Hospital-based physicians must routinely decide whether patients receiving care in the emergency room require admission to an acute care bed. We endeavoured to understand clinician-related factors that influence the decision to admit.
We retrospectively examined data collected between August 1, 2013 and July 31, 2015 for patients triaged as mental health assessments in the emergency department of a university teaching hospital. We identified 1530 unique cases who had been reviewed by the staff psychiatrist for a decision on whether to admit to an acute care bed. Patient and physician characteristics were analyzed by standard descriptive methods, comparative statistics (Chi square and analysis of variance) and regression analyses using SPSS version 24.0 (IBM Corp. Armonk, NY, USA).
There were no differences in patient characteristics in the clinical encounters reviewed by different staff psychiatrists. The physician factor found significant in deciding whether to admit the patient was assignment to PES (psychiatric emergency services). This appeared to be the only physician variable impacting the decision to admit a patient with PES psychiatrists admitting less often than their colleagues (p = 0.018, Table 3). The effect size of the variable in terms of odds ratio was 0.592.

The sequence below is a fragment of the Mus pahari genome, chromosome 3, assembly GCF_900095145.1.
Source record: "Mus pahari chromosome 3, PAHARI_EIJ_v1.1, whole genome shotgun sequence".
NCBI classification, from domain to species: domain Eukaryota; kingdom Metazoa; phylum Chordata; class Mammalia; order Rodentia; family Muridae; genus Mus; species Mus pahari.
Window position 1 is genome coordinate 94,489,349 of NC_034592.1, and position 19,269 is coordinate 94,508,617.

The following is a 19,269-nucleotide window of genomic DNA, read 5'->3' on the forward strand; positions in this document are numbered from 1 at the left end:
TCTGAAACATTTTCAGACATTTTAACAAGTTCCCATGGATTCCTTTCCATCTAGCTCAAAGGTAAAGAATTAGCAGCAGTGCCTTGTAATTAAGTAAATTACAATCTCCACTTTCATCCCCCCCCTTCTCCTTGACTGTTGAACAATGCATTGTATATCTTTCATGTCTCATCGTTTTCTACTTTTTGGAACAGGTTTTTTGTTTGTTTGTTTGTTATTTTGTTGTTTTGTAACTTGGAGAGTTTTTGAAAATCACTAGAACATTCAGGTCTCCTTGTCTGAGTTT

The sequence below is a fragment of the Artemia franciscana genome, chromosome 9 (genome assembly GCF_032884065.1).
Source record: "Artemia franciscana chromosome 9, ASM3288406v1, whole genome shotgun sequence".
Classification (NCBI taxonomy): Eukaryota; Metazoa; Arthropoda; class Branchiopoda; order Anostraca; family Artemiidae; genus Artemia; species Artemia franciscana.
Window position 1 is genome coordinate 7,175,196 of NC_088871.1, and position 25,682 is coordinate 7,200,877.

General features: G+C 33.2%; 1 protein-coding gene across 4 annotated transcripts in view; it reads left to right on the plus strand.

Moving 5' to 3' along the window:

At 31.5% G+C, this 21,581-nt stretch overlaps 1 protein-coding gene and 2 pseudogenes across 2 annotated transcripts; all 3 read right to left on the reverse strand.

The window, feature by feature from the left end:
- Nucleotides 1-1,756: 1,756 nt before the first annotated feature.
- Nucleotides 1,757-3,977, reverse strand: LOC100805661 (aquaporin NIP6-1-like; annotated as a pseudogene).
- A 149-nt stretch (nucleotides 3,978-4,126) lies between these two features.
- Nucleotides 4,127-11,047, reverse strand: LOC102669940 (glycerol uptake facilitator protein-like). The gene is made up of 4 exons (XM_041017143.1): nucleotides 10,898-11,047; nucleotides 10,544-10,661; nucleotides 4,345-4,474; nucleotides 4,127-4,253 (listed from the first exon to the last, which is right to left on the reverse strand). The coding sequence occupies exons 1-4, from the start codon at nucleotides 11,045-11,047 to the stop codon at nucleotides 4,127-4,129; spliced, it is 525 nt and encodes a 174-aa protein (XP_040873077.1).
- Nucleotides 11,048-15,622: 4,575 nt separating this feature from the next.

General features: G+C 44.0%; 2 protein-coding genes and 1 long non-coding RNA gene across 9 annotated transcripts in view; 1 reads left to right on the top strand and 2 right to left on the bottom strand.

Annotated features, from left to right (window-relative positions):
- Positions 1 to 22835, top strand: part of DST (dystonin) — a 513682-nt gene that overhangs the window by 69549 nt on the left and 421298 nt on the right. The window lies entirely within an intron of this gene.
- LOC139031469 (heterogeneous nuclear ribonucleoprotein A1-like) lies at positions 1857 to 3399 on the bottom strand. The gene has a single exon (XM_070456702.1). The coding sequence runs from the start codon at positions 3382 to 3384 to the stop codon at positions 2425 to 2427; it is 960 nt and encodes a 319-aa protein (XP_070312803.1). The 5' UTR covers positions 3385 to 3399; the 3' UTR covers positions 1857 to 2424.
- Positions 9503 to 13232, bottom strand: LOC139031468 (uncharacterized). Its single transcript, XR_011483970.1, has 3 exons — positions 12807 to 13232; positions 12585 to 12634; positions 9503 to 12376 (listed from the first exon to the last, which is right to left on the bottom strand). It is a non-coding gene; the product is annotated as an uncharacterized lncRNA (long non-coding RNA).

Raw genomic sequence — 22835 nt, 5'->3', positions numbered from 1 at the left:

Training and practice in emergency psychiatry lead to lower admission rates when these clinicians are on call. Training in emergency psychiatry for all psychiatrists participating in a call pool may result in lowered admission rates.
Jay Moss, Dippy Nauranga, Doyoung Kim, Michael Rosen, Karen Wang and Krista Lanctot
Annals of General Psychiatry, 2018 17:30